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Mixed net brings smarts to factory floor

Mixed net brings smarts to factory floor

Big companies that make big products - the GMs, Dows and Boeings of the world - have worked for years toward better factory and back-office integration. But even smaller manufacturers are following this trend.

Lifetime Products in the US manufactures equipment for home basketball courts, as well as other sporting goods and furniture items, such as folding metal tables and chairs. The firm is no giant, with less than 1,200 employees and a plant in China. But the company is taking on some high-end network technologies to make its operations as efficient as possible. These include the basics, such as wiring manufacturing gear with Ethernet, and extending Wi-Fi, RFID and other newer technologies to the factory floor and warehouses.

Lifetime uses a variety of network technologies to tie its campus of 27 manufacturing, warehouse and distribution facilities to its data center, located in an office adjacent to the plants.

Laser cutters, stamp presses and other manufacturing equipment in the factories are hooked up with 100M bit/sec Ethernet, which lets production managers on the floor access CAD images over the LAN and transfer designs to machines in the plants.

This beats the previous sneaker-net method of transferring CAD files to machines, says John Bowden, Lifetime's CIO.

"We used to have an engineer design a part, then carry the plans out by floppy disk to the factory," he says. This created long paper trails "and big messes of floppy disks." Hooking the factory floor to Ethernet let the machines link into the company's product life-cycle management (PLM) system, which integrates the tracking of production with the CAD and other systems.

Wi-Fi is another network technology used to hook into bar-code scanners in the plants and RFID readers on forklifts.

"We're also moving toward what they call 'slap-and-ship,'" where pallets of products are "slapped" with RFID tags that contain information on contents, shipping instructions and other data, Bowden says. As part of this effort, forklifts are being outfitted with Wi-Fi-enabled tablet PCs with RFID readers. When a forklift moves a pallet, the action is recorded and sent to the database instantly, eliminating paperwork. This lets the company move almost twice as much inventory as before with fewer people over a shorter time, he says.

In addition to making its own internal operations more efficient, RFID is essential to Lifetime's relationship with Wal-Mart Stores, which has a corporate mandate requiring RFID tags from all of its merchandise suppliers, Bowden adds.

Lifetime uses PLM software from Prometric, which is the same company that supplies the firm's CAD platform; these systems run on Hewlett-Packard/Windows servers. The other large platform in the data center is a Foresight ERP system, which run on HP-UX servers. All of Lifetime's servers connect to one HP 9300 series switch in the data center via Gigabit links and multi-Gigabit trunks. Since introducing these platforms - which digitize many transactions that were paper-based before - the firm's data has grown an average of 600M bytes per day.

"These systems manage our whole product life cycle from cradle to grave," Bowden says. "We can track a product, from an idea scratched on a napkin (which can be stored as a PDF file) all the way to procuring the building materials, to how that product is being built" and shipped, he says.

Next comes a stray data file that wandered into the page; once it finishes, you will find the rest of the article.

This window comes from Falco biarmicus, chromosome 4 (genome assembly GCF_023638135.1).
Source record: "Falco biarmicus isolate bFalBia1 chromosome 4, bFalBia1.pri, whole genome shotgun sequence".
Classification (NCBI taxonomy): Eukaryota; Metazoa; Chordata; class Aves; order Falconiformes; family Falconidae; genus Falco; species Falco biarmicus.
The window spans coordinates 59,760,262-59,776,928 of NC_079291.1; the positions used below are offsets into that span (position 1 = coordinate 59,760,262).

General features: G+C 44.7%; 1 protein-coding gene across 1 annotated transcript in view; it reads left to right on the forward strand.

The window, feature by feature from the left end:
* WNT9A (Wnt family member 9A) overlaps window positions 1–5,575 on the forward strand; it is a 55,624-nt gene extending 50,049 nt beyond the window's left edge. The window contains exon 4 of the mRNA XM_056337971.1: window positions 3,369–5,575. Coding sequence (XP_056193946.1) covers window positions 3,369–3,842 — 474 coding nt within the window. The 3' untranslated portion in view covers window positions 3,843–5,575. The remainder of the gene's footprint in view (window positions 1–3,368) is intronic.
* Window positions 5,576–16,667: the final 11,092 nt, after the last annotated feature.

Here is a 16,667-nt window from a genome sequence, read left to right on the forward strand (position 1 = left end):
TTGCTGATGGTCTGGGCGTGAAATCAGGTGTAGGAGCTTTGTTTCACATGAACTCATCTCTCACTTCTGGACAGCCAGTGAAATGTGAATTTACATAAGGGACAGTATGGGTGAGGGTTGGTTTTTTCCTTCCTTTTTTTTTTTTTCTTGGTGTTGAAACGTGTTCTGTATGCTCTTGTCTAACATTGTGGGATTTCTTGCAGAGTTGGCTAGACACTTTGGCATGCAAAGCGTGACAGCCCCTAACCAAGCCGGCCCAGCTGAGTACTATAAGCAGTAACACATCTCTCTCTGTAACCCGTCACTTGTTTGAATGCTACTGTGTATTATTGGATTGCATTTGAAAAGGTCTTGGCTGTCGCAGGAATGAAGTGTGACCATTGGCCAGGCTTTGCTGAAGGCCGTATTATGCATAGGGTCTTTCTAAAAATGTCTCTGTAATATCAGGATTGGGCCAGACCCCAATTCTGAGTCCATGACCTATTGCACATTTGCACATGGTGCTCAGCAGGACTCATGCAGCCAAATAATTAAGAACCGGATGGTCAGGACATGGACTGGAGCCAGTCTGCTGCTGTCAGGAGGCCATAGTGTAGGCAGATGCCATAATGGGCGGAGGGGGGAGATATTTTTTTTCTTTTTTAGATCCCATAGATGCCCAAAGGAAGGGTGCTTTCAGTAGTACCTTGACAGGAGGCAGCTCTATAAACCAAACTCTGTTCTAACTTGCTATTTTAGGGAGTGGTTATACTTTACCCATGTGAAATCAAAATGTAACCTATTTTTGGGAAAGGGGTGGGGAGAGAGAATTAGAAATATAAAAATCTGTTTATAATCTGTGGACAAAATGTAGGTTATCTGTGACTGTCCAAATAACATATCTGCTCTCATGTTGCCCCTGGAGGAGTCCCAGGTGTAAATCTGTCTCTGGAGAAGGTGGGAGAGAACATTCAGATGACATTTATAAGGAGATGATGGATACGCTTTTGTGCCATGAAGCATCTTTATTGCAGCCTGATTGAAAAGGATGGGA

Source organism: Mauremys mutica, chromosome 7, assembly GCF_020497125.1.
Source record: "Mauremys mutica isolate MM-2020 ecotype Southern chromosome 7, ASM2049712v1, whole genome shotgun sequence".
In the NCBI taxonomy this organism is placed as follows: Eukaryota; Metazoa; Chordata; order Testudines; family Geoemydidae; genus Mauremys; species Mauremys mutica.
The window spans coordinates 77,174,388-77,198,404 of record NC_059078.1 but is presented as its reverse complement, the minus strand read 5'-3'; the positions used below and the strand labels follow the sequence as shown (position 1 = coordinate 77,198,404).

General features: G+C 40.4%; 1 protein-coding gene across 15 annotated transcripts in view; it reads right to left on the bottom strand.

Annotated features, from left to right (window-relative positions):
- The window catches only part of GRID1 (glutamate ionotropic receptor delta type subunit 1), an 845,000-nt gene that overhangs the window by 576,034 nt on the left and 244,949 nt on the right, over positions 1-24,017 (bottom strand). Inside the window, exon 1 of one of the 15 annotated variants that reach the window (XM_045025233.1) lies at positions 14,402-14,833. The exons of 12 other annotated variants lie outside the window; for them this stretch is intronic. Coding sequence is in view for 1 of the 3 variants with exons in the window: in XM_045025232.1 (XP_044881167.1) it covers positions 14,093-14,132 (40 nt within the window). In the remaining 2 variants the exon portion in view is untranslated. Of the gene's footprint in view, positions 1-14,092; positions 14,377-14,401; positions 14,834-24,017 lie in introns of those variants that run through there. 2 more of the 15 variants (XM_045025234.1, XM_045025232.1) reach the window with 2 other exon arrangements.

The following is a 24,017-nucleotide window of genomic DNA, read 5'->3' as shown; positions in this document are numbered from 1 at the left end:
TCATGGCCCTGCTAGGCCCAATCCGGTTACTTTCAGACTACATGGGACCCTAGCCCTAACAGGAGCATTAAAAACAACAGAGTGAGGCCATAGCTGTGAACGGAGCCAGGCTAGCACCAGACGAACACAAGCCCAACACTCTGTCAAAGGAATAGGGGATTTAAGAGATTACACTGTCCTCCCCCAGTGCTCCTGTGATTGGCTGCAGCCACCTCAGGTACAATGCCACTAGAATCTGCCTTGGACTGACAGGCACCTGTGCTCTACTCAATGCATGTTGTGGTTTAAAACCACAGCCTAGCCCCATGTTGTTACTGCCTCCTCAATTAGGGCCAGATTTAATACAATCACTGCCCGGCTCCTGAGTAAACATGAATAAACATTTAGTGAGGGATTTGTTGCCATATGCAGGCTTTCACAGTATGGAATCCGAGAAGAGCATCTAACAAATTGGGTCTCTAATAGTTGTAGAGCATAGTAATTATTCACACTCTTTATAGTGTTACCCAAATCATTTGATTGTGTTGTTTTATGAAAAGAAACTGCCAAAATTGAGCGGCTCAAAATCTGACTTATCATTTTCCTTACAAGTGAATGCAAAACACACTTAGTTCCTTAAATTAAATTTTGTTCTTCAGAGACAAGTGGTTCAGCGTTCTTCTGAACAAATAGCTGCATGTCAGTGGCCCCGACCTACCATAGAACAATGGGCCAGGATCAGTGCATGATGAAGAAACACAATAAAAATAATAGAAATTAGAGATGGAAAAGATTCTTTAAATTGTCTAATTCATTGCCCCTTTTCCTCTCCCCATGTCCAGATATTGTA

Moving to 10G

With so many users and machines accessing the data center, Lifetime is set to move to 10G Ethernet technology in the next few months. Dual 10G bit/sec pipes will connect the data center 9300 switch to the company's other 9300 switch in the core, which ties to wiring closets in the main office and in the factories.

In touring Lifetime's data center, network closets or plant floors, one thing becomes obvious, Bowden says - Lifetime is not a fan of variety. HP supplies all IT hardware; from PCs, servers, tablets and PDAs to LAN switches and wireless gear. (A Cisco Systems router does link the firm to its China subsidiary.)

Bowden says he likes the HP network gear because all the products have a life-time warranty, plus the switches are less expensive than most competing enterprise-class products; Synergy Research Group estimates that HP's average per-port switch price is almost half the industry average. Bowden wouldn't say what kind of discount he gets from HP on the LAN gear.

Buying all its gear from HP eliminates vendor finger-pointing when network issues arise, Bowden says. Going HP-only also gives Lifetime more cachet with the vendor.

"I feel we get better support from HP, being such an end-to-end shop," Bowden says. "We're not that big a company," he says, but the company's deep relationship with HP gives it buying leverage and technical support on a level many larger firms might enjoy.

Bowden admits that relying on one vendor for end-to-end network and computing products has some drawbacks - namely, as your sole vendor goes, so goes your entire network support. Bowden says this was somewhat of an issue over the last few years, as HP sorted itself out after its Compaq acquisition.

"Now that the merger is over with, things are more back to normal," he says. "We feel like we have one company we're dealing with again."

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